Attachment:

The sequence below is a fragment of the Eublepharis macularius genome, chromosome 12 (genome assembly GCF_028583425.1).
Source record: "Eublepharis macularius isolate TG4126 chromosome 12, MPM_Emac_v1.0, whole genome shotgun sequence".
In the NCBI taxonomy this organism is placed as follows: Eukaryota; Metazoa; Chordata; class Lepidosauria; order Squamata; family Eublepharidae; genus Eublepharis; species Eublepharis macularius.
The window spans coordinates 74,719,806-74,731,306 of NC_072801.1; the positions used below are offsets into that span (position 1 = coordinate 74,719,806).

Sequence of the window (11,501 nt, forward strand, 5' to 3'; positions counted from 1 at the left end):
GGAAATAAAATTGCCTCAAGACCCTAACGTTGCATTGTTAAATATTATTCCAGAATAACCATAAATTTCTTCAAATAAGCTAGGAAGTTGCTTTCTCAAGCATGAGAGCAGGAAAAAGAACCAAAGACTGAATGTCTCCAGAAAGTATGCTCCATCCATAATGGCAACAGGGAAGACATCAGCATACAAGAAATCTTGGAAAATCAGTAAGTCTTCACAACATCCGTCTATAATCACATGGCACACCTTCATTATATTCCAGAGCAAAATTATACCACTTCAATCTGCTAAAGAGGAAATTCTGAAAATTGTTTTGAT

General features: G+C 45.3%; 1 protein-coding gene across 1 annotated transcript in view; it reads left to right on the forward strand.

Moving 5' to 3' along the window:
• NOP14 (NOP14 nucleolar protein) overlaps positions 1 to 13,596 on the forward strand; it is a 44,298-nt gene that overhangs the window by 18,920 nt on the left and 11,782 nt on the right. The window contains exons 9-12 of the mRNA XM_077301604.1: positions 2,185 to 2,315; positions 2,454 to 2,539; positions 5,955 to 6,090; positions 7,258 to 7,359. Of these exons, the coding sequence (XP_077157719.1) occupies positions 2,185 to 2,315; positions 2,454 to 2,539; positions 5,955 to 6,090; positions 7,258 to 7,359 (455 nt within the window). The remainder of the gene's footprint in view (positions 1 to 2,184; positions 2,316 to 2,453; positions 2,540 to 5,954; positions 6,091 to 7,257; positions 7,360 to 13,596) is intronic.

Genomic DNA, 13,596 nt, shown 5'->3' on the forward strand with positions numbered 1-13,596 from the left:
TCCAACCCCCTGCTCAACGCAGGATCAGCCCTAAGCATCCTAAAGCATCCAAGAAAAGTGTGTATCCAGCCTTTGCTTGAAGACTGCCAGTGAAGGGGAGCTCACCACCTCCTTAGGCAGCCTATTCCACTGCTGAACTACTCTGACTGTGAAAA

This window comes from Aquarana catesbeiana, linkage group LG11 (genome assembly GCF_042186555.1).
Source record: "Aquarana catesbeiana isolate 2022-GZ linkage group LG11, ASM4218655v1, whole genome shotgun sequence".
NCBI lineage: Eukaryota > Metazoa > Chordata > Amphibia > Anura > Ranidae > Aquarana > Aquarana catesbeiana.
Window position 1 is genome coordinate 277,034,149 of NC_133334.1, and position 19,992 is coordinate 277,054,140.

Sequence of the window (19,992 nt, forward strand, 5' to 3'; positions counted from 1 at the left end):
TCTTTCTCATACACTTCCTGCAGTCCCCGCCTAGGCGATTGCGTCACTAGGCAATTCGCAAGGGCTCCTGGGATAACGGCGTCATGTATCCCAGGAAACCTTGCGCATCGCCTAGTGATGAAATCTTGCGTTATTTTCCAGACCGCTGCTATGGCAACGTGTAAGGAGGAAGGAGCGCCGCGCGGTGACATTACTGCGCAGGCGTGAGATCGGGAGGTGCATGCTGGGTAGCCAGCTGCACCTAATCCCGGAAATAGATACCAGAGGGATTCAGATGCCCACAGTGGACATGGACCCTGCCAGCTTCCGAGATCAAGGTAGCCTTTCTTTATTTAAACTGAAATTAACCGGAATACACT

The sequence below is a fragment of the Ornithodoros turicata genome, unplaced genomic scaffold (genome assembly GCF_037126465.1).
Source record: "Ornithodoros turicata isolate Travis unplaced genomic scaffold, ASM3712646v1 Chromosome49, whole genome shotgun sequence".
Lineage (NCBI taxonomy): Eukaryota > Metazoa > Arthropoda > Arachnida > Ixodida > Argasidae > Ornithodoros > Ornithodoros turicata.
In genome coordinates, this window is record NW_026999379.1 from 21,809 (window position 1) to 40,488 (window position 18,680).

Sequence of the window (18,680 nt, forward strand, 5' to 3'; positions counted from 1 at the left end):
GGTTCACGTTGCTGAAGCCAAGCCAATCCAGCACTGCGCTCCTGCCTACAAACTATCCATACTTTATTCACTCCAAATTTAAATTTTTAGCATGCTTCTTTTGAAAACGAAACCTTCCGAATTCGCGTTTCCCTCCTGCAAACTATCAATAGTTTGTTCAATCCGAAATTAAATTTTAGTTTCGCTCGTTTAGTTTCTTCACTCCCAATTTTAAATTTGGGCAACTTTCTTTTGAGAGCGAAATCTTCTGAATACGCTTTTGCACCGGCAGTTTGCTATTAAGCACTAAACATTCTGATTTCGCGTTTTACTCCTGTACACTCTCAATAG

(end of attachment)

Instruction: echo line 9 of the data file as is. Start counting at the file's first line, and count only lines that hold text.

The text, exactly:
• NOP14 (NOP14 nucleolar protein) overlaps positions 1 to 13,596 on the forward strand; it is a 44,298-nt gene that overhangs the window by 18,920 nt on the left and 11,782 nt on the right. The window contains exons 9-12 of the mRNA XM_077301604.1: positions 2,185 to 2,315; positions 2,454 to 2,539; positions 5,955 to 6,090; positions 7,258 to 7,359. Of these exons, the coding sequence (XP_077157719.1) occupies positions 2,185 to 2,315; positions 2,454 to 2,539; positions 5,955 to 6,090; positions 7,258 to 7,359 (455 nt within the window). The remainder of the gene's footprint in view (positions 1 to 2,184; positions 2,316 to 2,453; positions 2,540 to 5,954; positions 6,091 to 7,257; positions 7,360 to 13,596) is intronic.